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Market Redar - Tomato Price Hike

A dear colleague approached me on a bustling weekday and exclaimed, "Gruha, ab toh tomatoes pe post likh do (Gruha, It’s a high time to post on tomato price hike)" It has been a fortnight since tomato prices skyrocketed, and turned into meme material. This neglected veggie seems determined to stay on top of the charts and refuse to become affordable again.

Tomato thieves stealing in a cave

Tomatoes love doing the crop dance in India, with two major seasons for their production. The Rabi crop, grown in Junnar taluka of Maharashtra, as well as parts of Karnataka and Andhra Pradesh, graces the market from March to August. After that, the Kharif crop from Uttar Pradesh, Nashik in Maharashtra, and other regions take over the spotlight.

Unfortunately, this year has been one heck of a roller-coaster ride for tomatoes, thanks to some external uncertainties. Unseasonal rainfall in Madhya Pradesh and Rajasthan played spoil-sport, while pesky diseases had a field day in Karnataka and Maharashtra. As if that wasn't enough, the perishable nature of tomatoes, coupled with their high water content, makes them vulnerable to spoilage.

If we dig down the root causes, it’s excessive soil moisture, dry season or humidity, foliar diseases, inadequacies in cultivating (mechanical harvesting), shelf-life, storage then transportation. But this time, we got a bigger blow: It's the market and its response!Farmers faced a severe shock in March and April this year. In Pune’s wholesale market, tomato prices averaged around Rs 5-10/kg in March and Rs 5-15/kg in April. By May, farmers have no option but to sell their produce for a meager Rs 2.50-5/kg.

As a result, some farmers abandoned their standing crops, while others refrained from planting a second crop in March. The current price surge is a direct consequence of this double blow.In a recent incident, a Kannadiga farmer reported the theft of 50-60 bags of tomatoes worth 2.5 lakhs from her agricultural farm on the night of July 5th.

But hold your (toma)toes! Are Tomatoes the only Vegetable Affected? No!

Currently, the vegetable is touching Rs 200/kg in a few states, while other vegetables such as cabbage, chilies, ladyfinger, cauliflower, and potatoes have also experienced a slight increase in prices in some states. Reports from the Times of India reveal that vegetable prices in Patna have shot up since May. Cauliflower is now costing ₹60 per kg, sprouting from ₹40 per kg in early May (that's a whopping 150% increase!). Even cabbage has managed to double its price, reaching ₹60 per kg from ₹30-40 per kg previously. Potatoes and onions have joined the party too, jumping from ₹20 per kg in early May to ₹30 per kg (a spicy 150% increase) in July.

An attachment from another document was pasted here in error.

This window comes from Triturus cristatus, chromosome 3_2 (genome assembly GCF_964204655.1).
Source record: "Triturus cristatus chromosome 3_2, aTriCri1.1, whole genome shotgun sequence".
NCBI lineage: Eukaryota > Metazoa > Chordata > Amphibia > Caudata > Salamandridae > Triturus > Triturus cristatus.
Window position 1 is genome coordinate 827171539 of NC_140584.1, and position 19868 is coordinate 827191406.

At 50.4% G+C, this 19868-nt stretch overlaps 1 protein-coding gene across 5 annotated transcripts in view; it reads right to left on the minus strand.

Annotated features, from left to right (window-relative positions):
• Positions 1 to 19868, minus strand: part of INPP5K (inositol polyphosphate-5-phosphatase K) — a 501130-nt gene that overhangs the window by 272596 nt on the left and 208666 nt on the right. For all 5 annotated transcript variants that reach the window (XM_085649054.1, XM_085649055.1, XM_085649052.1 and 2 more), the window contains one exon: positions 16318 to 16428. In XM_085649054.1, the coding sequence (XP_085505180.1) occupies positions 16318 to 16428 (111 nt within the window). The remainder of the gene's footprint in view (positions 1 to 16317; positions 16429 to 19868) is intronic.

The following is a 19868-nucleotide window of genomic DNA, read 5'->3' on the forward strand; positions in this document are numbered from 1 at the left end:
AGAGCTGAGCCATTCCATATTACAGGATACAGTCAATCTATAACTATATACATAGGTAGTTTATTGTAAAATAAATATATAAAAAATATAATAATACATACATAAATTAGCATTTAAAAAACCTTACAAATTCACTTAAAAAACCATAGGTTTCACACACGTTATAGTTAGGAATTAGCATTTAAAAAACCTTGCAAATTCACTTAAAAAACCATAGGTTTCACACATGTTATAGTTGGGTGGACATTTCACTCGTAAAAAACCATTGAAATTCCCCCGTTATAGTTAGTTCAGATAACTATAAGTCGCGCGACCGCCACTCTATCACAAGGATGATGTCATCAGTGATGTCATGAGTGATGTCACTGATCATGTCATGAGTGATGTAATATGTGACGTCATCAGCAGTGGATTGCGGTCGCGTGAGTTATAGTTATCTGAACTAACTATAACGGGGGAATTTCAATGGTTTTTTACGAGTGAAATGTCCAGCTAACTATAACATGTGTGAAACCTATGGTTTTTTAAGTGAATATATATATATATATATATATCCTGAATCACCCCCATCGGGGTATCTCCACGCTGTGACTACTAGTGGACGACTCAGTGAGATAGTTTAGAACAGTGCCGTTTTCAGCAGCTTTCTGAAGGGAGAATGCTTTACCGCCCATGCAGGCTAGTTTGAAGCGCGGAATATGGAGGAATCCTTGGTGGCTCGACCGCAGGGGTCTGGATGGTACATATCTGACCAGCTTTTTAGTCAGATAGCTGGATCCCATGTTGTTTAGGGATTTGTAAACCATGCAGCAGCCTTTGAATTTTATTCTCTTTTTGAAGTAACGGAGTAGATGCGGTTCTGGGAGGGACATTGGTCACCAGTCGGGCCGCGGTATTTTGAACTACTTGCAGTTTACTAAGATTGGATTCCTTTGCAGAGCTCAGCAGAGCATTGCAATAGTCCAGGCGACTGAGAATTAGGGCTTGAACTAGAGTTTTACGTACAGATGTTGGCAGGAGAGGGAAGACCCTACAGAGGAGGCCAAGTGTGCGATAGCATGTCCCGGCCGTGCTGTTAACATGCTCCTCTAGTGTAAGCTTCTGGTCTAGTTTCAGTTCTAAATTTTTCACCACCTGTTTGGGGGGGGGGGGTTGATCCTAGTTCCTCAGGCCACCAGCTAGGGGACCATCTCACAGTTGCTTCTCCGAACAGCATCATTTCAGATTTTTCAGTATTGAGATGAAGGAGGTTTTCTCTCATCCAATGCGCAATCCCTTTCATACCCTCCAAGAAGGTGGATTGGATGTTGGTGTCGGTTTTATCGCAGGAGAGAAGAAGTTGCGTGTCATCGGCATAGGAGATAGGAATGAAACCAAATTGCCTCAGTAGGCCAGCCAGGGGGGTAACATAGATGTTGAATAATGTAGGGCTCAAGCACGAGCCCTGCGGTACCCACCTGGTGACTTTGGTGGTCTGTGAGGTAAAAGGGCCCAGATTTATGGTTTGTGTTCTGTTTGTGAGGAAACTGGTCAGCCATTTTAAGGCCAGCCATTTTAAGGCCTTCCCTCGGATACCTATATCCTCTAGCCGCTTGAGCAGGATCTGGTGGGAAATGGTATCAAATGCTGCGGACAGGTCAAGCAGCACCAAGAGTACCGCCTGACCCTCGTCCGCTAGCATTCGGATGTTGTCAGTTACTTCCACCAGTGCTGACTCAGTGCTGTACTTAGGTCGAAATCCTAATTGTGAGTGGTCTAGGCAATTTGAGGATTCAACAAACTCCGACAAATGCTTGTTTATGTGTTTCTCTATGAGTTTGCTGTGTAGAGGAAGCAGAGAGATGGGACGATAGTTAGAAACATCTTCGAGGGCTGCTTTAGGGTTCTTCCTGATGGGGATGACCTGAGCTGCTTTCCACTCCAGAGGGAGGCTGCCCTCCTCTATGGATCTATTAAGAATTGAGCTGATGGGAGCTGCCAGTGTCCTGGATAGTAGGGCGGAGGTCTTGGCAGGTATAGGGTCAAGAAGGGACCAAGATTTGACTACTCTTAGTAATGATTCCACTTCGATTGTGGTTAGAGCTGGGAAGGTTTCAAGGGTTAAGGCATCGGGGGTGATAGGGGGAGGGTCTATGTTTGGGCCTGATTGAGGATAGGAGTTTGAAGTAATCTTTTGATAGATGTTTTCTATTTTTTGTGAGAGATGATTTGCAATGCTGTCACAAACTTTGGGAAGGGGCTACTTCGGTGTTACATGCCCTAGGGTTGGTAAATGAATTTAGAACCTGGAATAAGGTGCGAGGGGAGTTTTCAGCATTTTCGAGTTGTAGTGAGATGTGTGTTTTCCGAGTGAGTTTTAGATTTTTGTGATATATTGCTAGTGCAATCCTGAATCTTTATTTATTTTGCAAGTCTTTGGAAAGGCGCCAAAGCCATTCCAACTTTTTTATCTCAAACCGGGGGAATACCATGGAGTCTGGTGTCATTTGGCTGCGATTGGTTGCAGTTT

Modern supply chain problems need innovative solutions.

Although the agricultural sector is still heavily influenced by external factors, certain supply chain strategies can help alleviate the situation. Take, for instance, the genius minds at the Mysuru-based CFTRI who have discovered a way to pickle tomatoes in brine, giving them a longer shelf life. They've got the secret sauce to minimize wastage and stabilize the supply chain. Furthermore, India has taken a stand to stabilize onion prices by banning onion exports in 2019 and 2020 for a few months to neighboring countries like Bangladesh and Sri Lanka.

Interestingly, I came across an attempt to address the issue. The Department of Consumer Affairs, in collaboration with the Ministry of Education (Innovation Cell), has announced the Tomato Grand Challenge Hackathon. It's a platform where students, faculty, researchers, start-ups, MSMEs, and companies can slice and dice innovative ideas to enhance the entire tomato value chain. From pre-production to primary processing, post-harvesting to storage and valorization, there's a ripe opportunity for improvement. The information page mentions improvement scope through AI and remote sensing interventions

(Read more:

I can't wait to see what they cook up!And here's a tomato on top of the cake: prices are anticipated to take a dip come mid-August after the harvest.

Let's ketchup with the tomato price surge!

Drop a 🍅 tomato emoji in the comment section to show me your support.


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